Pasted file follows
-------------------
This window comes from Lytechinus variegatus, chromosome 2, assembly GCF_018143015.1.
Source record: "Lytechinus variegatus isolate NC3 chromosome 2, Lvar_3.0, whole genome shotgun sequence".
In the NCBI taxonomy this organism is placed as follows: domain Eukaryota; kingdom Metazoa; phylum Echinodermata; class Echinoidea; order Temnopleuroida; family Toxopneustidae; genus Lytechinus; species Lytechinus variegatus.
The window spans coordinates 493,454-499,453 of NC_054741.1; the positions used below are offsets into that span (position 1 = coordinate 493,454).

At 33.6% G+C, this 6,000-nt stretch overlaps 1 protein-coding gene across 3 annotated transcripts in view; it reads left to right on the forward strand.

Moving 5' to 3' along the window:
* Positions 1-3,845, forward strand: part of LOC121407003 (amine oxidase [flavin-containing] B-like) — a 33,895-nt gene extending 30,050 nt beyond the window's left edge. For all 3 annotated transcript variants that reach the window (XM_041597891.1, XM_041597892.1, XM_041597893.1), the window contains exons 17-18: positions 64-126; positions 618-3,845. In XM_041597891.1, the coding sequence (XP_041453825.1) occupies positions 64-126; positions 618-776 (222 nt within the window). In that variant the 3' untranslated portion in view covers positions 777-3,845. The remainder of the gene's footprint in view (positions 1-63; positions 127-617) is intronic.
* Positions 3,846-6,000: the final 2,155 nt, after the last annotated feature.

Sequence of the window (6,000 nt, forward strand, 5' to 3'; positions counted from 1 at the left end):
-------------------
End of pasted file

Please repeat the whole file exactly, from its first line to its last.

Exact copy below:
This window comes from Lytechinus variegatus, chromosome 2, assembly GCF_018143015.1.
Source record: "Lytechinus variegatus isolate NC3 chromosome 2, Lvar_3.0, whole genome shotgun sequence".
In the NCBI taxonomy this organism is placed as follows: domain Eukaryota; kingdom Metazoa; phylum Echinodermata; class Echinoidea; order Temnopleuroida; family Toxopneustidae; genus Lytechinus; species Lytechinus variegatus.
The window spans coordinates 493,454-499,453 of NC_054741.1; the positions used below are offsets into that span (position 1 = coordinate 493,454).

At 33.6% G+C, this 6,000-nt stretch overlaps 1 protein-coding gene across 3 annotated transcripts in view; it reads left to right on the forward strand.

Moving 5' to 3' along the window:
* Positions 1-3,845, forward strand: part of LOC121407003 (amine oxidase [flavin-containing] B-like) — a 33,895-nt gene extending 30,050 nt beyond the window's left edge. For all 3 annotated transcript variants that reach the window (XM_041597891.1, XM_041597892.1, XM_041597893.1), the window contains exons 17-18: positions 64-126; positions 618-3,845. In XM_041597891.1, the coding sequence (XP_041453825.1) occupies positions 64-126; positions 618-776 (222 nt within the window). In that variant the 3' untranslated portion in view covers positions 777-3,845. The remainder of the gene's footprint in view (positions 1-63; positions 127-617) is intronic.
* Positions 3,846-6,000: the final 2,155 nt, after the last annotated feature.

Sequence of the window (6,000 nt, forward strand, 5' to 3'; positions counted from 1 at the left end):